When we think of data visualization, our minds usually jump to digitally-rendered graphs, charts and tables. We know the benefits of starting a design project as sketches on a napkin or scribbles on a scratchpad, but often times it's just a step in the process of getting to the final deliverable. But what if hand-drawn info design can be just as engaging as digital?
Pen and paper is accessible, low fidelity, low risk and adds an element of charm that digital can’t always deliver.
I was inspired to do this Top 5 theme from a project that my co-worker and I embarked on at the beginning of the quarantine as a way to keep us creatively motivated. Fiona and I chose a topic at the start of every week, collected our data and shared our postcards via Zoom. It was inspired by the fantastic Dear Data Project by Pentagram’s Giorgia Lupi and Stefanie Posavec. (see list item 1)
How can a “Hand-drawn Information Design” collection be complete without this?! Not only are the drawings themselves miniature works of art, the topics they chose to collect data on are so fun and unexpected. I also love how they’ve scaled their project into a toolkit to help others start their own postcard swap journey. It’s a fun and un-intimidating way for beginners to dip their toes into info design.
Another example of how info design can be collaborative, accessible and easy. Becky invites random New York strangers that she meets on the street to draw the Big Apple as they see it, experience it and live it.
The 100 Aker Wood- A.A Milne and E.H Shepard
I recently saw the Winnie-the-Pooh exhibition at the ROM here in Toronto.This beautifully illustrated map by E.H Shepard brings Winnie’s world of stories and characters closer to reality. It also gave me a healthy dose of childhood nostalgia.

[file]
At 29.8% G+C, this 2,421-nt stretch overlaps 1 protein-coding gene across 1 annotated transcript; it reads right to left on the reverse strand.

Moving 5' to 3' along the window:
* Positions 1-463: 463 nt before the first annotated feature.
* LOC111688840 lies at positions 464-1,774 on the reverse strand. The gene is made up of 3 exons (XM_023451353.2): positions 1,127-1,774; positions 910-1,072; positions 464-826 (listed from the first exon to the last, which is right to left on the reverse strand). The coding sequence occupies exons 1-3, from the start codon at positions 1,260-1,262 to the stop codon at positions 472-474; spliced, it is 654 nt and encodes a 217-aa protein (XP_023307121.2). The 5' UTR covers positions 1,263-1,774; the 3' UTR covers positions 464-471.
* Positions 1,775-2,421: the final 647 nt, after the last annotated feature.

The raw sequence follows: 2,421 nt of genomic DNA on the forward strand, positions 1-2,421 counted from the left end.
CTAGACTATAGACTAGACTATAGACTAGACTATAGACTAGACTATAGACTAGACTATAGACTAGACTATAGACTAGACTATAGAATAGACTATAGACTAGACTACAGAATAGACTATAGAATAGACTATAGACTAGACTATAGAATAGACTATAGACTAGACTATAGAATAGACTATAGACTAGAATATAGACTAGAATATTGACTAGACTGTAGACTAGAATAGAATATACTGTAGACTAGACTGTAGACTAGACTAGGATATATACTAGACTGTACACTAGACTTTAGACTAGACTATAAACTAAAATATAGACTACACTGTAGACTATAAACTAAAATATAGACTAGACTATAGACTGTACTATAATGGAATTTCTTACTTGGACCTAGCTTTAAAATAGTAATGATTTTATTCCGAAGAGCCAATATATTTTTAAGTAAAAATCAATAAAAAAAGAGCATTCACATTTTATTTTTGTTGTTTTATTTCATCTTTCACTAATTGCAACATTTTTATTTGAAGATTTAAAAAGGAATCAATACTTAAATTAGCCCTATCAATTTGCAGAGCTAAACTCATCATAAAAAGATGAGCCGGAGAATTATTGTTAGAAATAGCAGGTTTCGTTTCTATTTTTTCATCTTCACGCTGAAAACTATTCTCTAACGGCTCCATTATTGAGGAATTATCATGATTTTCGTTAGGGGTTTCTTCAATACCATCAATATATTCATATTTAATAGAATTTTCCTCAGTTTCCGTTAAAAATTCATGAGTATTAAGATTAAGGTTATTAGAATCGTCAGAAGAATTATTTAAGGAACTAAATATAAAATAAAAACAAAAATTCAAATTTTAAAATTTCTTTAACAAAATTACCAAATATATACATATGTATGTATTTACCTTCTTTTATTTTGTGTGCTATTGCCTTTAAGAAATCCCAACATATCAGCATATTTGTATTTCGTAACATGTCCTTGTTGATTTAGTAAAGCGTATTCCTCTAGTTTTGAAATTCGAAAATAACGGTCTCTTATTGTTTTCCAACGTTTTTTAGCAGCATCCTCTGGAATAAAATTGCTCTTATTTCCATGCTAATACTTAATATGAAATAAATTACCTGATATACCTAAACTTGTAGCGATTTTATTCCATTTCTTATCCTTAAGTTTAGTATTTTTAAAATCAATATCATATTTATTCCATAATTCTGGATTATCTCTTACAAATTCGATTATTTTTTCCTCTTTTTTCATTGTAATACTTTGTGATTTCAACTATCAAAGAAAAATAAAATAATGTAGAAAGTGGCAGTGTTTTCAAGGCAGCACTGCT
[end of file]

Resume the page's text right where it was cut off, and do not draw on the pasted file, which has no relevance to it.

100 Aker Wood, From the endpaper of Winnie-the-Pooh, 1926
E.H Shepard / Pencil on Paper
Gift of E.H. Shepard / V&A: E688-1973
I love the wittiness and simplicity of Jessica Hagy’s Index card project. It’s a reminder that charts and tables can be fun and sarcastic and not always serious, uptight or even 100% accurate.
THE SKETCH NOTE
Screenshot of Giselle Chow, Creative Live Visual Notetaking Class
And I thought I was the only one who actually enjoyed taking notes in school! Sketchnote is a fancy word to describe a drawing that explains the main concepts of a story, usually done in tandem with a talk or a lecture. Designers that can do this have really mastered the art of active listening: they can analyze and decipher key pieces of information in real time drawings that communicate clearly with hierarchy, colour, size, shape, etc.
I hope that this list will inspire you to incorporate hand-drawn design into your practice or kickstart your next quarantine passion project!
Pansy is a strategic information designer with a passion for design advocacy, education and outreach. At Klick Health, Pansy works alongside the strategy team to provide design expertise, solution design and discovery, as well as storytelling applications to client facing and internal projects. She is passionate about advocating for how designers can contribute their skills on a strategic level in non-design industries.
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